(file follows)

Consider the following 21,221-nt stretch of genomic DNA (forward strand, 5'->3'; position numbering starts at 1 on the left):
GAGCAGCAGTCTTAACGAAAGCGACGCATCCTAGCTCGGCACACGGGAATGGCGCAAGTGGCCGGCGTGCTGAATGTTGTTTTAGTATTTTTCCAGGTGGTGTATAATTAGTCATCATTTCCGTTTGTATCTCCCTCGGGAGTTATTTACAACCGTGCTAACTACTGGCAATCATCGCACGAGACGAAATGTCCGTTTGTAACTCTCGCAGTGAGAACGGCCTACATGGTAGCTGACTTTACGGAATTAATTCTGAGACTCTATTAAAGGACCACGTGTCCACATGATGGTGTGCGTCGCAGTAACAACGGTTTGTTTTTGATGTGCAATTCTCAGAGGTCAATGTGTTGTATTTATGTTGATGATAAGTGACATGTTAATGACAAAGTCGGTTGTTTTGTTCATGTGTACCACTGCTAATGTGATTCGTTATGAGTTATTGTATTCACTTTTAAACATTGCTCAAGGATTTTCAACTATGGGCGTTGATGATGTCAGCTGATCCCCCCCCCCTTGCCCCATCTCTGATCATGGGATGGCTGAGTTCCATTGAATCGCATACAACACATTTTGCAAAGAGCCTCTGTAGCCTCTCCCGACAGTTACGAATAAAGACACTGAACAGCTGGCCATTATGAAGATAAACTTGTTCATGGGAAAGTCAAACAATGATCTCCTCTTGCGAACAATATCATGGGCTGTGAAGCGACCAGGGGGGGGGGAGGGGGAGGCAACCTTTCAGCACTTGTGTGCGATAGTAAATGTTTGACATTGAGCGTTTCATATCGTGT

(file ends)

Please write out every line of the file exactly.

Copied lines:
Consider the following 21,221-nt stretch of genomic DNA (forward strand, 5'->3'; position numbering starts at 1 on the left):
GAGCAGCAGTCTTAACGAAAGCGACGCATCCTAGCTCGGCACACGGGAATGGCGCAAGTGGCCGGCGTGCTGAATGTTGTTTTAGTATTTTTCCAGGTGGTGTATAATTAGTCATCATTTCCGTTTGTATCTCCCTCGGGAGTTATTTACAACCGTGCTAACTACTGGCAATCATCGCACGAGACGAAATGTCCGTTTGTAACTCTCGCAGTGAGAACGGCCTACATGGTAGCTGACTTTACGGAATTAATTCTGAGACTCTATTAAAGGACCACGTGTCCACATGATGGTGTGCGTCGCAGTAACAACGGTTTGTTTTTGATGTGCAATTCTCAGAGGTCAATGTGTTGTATTTATGTTGATGATAAGTGACATGTTAATGACAAAGTCGGTTGTTTTGTTCATGTGTACCACTGCTAATGTGATTCGTTATGAGTTATTGTATTCACTTTTAAACATTGCTCAAGGATTTTCAACTATGGGCGTTGATGATGTCAGCTGATCCCCCCCCCCTTGCCCCATCTCTGATCATGGGATGGCTGAGTTCCATTGAATCGCATACAACACATTTTGCAAAGAGCCTCTGTAGCCTCTCCCGACAGTTACGAATAAAGACACTGAACAGCTGGCCATTATGAAGATAAACTTGTTCATGGGAAAGTCAAACAATGATCTCCTCTTGCGAACAATATCATGGGCTGTGAAGCGACCAGGGGGGGGGGAGGGGGAGGCAACCTTTCAGCACTTGTGTGCGATAGTAAATGTTTGACATTGAGCGTTTCATATCGTGT